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A Second Chance

William A. Clark Collection/Corcoran Collection
Honoré Daumier: Le Défenseur, circa 1862–1865

Once a week in the spring of 1994 I would bicycle over to a brownstone on West 16th Street to see a man named Sam Chwat in his ground-floor office. He called himself a speech coach, and a large part of his business was to train actors who had been cast as Prospero, say, or Creon, so that they did not sound as if they came from the Bronx or Akron, Ohio. But I was not an actor seeking help with a role. I was seeing Sam for something else, something a bit apart from the other speech-related services he offered. A friend who had sought him out for help with public speaking had recommended him to a lawyer who was representing me in a lawsuit. Ten years earlier I had published a two-part article in The New Yorker about a disturbance in an obscure corner of the psychoanalytic world whose chief subject, a man named Jeffrey Moussaieff Masson, hadn’t liked his portrayal and claimed that I had libeled him by inventing the quotations on which it was largely based. So he sued me and the magazine and the Knopf publishing company, which had brought out the article as a book called In the Freud Archives.

In an afterword to a subsequent book, The Journalist and the Murderer (1990), I wrote about the lawsuit, taking a very high tone. I put myself above the fray; I looked at things from a glacial distance. My aim wasn’t to persuade anyone of my innocence. It was to show off what a good writer I was. Reading the piece now, I am full of admiration for its irony and detachment—and appalled by the stupidity of the approach. Of course I should have tried to prove my innocence. But I was part of the culture of The New Yorker of the old days—the days of William Shawn’s editorship—when the world outside the wonderful academy we happy few inhabited existed only for us to delight and instruct, never to stoop to persuade or influence in our favor. As the Masson case wound its way through the courts—dismissed at first, then reinstated, and eventually brought to trial—the press-watching public became increasingly pleased by the spectacle of the arrogant magazine brought low by the behavior of one of its staff writers. While Masson gave over two hundred accusatory interviews, I—in dogged accord with the magazine’s stance of unrelenting hauteur—said nothing in my defense. Nothing at all. Nothing of course produces nothing, except further confirmation of guilt.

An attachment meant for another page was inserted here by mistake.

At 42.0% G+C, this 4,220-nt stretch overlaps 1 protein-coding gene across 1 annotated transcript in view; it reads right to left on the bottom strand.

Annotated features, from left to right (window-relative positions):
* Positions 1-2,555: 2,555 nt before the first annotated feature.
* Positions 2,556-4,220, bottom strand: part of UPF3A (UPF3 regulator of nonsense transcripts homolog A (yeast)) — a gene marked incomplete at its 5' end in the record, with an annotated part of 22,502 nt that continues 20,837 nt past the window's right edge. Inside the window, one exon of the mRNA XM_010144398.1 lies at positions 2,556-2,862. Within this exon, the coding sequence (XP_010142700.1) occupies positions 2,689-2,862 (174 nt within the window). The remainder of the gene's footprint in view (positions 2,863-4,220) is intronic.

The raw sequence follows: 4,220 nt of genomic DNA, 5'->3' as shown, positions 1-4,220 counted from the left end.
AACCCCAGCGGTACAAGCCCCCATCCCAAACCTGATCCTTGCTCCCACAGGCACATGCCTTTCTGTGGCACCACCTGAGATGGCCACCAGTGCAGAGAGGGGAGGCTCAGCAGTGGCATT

But it was at trial that the influence of The New Yorker proved to be most dire. There was a style of self-presentation cultivated at the magazine that most if not all staff writers had adopted and found congenial. The idea was to be reticent, self-deprecating, and,…

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